Category Archives: animation

How To Dress Cartoonist The Latta Way

A long, long time ago cartoonist were the toast of the town. They were as popular and twice as dashing as matinee idols, they dined with dignitaries and dipped their pens in different inkwells nightly. Oh, what a time to have been alive! Sure, whooping cough, World Wars, and syphilis were looming around every corner, but it was still the greatest time to have been an American cartoonist.
Flash forward to now. All of us have second jobs, eat at soup kitchens, or are under the tyrannical control of clueless art directors and women execs who resent that cartoon networks show cartoons anyway. O, bygone era. What happened? Where did we go wrong?

Sure, the fall of theatrical cartoons, print, and readers certainly didn’t help, but the blame falls on the shoulders of us, the cartoonist. How, pray tell, do we expect to be treated like the manly men that we are if we don’t look like men? Go to a comic convention or any animation studio… T-shirts and shorts and beards as far as the eye can see.  Just because your work environment is ‘laid back’ or your boss is ‘really cool’ does not mean you should come to work in your jammie jam jams. Look, the world will respect us again, when we look like we belong on a bottle of Barbicide.

I know, I know. Before the onslaught of angry emails from slobs comes in to say, “Oh yeah, what about, blah blah blah, he’s famous and he wears sock and sandals!” I get it. Sometimes poorly dressed cartoonists slip through, and by the grace of God make it without fashion sense, but what are we doing talking about him? We are talking about you. I guarantee a lot more people will be doing the same if you dress dapper.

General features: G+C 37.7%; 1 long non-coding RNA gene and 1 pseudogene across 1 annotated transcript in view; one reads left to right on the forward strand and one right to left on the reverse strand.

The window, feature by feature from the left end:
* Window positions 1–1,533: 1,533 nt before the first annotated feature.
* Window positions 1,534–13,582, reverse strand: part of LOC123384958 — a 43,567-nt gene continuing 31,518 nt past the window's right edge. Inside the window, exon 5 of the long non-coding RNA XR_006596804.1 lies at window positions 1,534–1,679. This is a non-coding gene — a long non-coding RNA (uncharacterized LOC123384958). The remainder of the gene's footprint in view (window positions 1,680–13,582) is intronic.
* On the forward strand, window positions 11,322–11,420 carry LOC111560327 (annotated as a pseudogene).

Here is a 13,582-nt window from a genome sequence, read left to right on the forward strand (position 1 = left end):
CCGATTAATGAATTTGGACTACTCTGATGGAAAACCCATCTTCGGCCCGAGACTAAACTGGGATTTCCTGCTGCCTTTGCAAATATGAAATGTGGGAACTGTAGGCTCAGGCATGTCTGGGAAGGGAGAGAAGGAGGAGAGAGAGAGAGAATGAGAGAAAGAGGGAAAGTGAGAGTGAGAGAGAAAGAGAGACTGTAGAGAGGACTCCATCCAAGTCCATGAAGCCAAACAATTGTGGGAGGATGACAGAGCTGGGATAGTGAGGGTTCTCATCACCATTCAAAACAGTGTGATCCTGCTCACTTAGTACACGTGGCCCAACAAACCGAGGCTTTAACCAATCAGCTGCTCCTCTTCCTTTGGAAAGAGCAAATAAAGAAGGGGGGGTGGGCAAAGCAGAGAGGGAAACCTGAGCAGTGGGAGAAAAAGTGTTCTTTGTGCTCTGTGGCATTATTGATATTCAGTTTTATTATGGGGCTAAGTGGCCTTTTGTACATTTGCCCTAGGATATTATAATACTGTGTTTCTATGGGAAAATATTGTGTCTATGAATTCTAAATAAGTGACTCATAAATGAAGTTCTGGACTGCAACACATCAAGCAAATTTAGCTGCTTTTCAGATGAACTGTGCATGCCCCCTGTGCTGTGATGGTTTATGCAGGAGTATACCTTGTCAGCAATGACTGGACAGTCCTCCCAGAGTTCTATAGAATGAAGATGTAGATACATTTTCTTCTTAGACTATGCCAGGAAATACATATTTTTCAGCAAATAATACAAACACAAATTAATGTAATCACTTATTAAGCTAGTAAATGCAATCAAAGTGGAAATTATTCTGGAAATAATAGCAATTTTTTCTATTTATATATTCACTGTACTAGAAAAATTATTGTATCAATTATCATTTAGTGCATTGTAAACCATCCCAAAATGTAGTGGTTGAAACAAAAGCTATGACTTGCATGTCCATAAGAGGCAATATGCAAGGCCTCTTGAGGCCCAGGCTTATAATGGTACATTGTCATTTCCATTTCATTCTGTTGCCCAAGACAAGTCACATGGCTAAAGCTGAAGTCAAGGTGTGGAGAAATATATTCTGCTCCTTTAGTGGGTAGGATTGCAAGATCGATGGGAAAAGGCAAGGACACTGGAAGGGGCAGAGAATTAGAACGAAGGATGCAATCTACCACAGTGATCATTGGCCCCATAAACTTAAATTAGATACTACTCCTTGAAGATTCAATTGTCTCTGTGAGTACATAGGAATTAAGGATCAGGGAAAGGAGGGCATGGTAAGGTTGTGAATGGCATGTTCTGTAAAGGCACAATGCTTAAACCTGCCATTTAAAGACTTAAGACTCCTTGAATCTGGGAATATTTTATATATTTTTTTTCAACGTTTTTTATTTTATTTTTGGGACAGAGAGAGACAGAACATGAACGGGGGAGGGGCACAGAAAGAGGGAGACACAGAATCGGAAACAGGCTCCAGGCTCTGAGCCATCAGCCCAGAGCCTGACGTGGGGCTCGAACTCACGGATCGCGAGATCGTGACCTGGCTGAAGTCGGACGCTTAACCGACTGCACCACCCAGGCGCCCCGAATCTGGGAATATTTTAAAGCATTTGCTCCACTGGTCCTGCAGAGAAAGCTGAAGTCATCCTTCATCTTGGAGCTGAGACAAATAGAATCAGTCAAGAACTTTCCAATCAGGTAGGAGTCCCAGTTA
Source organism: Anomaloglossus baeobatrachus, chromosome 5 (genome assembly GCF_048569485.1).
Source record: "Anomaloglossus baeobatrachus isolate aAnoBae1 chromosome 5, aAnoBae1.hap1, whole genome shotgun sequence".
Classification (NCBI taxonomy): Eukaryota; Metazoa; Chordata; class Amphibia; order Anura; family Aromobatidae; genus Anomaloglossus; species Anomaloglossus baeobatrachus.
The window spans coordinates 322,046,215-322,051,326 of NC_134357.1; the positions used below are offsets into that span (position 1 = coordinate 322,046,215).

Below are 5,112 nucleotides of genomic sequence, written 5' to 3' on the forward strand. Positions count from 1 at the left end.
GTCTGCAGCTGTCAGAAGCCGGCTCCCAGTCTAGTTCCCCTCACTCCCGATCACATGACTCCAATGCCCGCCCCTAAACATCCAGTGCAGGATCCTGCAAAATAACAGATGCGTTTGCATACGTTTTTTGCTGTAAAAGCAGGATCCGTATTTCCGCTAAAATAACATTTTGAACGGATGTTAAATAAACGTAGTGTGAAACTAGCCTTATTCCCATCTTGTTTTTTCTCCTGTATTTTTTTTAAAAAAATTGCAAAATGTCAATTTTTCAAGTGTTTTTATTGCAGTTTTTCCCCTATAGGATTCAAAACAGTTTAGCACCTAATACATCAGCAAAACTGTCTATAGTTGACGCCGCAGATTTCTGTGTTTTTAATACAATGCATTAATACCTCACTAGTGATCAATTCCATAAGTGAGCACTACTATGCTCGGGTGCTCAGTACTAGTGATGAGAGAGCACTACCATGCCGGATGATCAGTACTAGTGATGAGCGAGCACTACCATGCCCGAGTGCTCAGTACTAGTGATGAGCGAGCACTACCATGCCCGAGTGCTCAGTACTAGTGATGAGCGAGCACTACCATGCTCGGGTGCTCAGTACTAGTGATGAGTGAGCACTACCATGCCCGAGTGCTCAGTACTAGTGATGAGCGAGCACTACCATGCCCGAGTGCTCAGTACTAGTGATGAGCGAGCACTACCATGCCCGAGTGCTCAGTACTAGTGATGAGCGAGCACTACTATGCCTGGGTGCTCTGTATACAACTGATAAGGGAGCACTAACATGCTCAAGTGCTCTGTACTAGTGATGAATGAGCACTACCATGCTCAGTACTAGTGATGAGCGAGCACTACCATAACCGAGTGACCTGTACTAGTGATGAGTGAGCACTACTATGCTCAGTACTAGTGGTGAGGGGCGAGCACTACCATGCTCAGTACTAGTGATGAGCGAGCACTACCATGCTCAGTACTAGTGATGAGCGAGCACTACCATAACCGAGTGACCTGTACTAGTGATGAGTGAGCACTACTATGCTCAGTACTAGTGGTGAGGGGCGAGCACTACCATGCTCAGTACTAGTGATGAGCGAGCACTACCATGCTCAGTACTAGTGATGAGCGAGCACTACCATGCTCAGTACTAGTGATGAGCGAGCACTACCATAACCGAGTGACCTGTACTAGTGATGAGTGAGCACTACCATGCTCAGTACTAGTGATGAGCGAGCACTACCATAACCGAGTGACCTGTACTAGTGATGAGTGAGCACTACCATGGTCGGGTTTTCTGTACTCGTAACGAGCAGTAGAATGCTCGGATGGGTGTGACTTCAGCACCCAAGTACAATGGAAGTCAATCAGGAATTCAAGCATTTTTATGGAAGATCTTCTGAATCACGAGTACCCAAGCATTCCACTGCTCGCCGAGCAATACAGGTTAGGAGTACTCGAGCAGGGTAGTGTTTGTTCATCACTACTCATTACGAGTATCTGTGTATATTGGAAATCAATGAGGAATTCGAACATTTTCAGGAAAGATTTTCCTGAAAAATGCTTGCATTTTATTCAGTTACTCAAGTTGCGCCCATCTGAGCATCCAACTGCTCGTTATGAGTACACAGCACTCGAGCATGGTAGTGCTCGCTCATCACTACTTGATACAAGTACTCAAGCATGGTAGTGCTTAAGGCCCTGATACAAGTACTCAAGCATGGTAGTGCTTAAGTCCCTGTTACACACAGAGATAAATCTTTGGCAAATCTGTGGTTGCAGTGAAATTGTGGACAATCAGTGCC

“I don’t worry about clothes; I am too busy making art!” As if the two are mutually-exclusive. All artists should care about clothes. You like color and pattern right? I am telling you, man. Let’s face it, clothes talk with word balloons. You ARE your art.

All hope isn’t lost. Let your old pal Josh give you the ins and outs of cartoonist fashion. While my career is hardly anything to envy, I got a hot girlfriend, so I must know a thing or two about this. Sit down and take it in. You are gonna need all the help you can get, dude.

  • YOUR HAIR: Ever notice that everyone in your high school year book’s hair looks silly, yet if you look at a picture of your grandfather from his wily days of youth he could travel through time and go unnoticed? That’s because all the good haircuts were invented 60 years ago. If your sweet Grandpappy didn’t sport it, well, neither should you.  Style your shit with pomade and never ever dye your hair.
  • YOUR SHIRT: While t-shirts are okay (with nothing on them if you are over 30) it’s best to keep to a well-tailored buttoned up collared shirt. It’s hot out? They make ’em in short sleeve too. Tuck your shirt in if you are skinny.
  • YOUR PANTS: I am about to blow your mind here, but jeans are always cool. Just make sure they are dark and crisp. If you can see your socks or can’t see your shoes then you are in the wrong jeans, my friend. Oh, and no matter how well the jeans fit. ALWAYS wear a belt. Please note, short pants are only worn in the privacy of your own home.
  • YOUR SHOES: Dude, enough with the chucks already. Buy a pair of shoes from the men’s section. Leather will always suffice. Unless you are playing basketball or whatever the hell it is you do, athletic shoes are a no no. Oh, for G-D’s sake, never, ever, ever wear sandals or flip flops. I don’t care if it’s the dead of summer and you are on a beach, never, ever, ever wear flip flops. Flip flops tell the world you value your personal comfort above all else. It’s our world, men, make sure of it. Keep your feet under wraps always.
  • YOUR ACCESSORIES:  As I mentioned before, no man should be caught dead without a belt. I would say a nice watch is something else you should look into. I mean, like, I know we all have cell phones that tell us what time it is making watches impractical, but that’s part of a watches charm, impracticality.  Speaking of which, avoid ‘wacky’ adornments like non-functioning whistles or green lantern rings. Everyone already knows you are kooky-goofy-zany because you draw cartoons. No need to over-do it. Oh, and you aren’t fooling anyone, baldy. No hats indoors.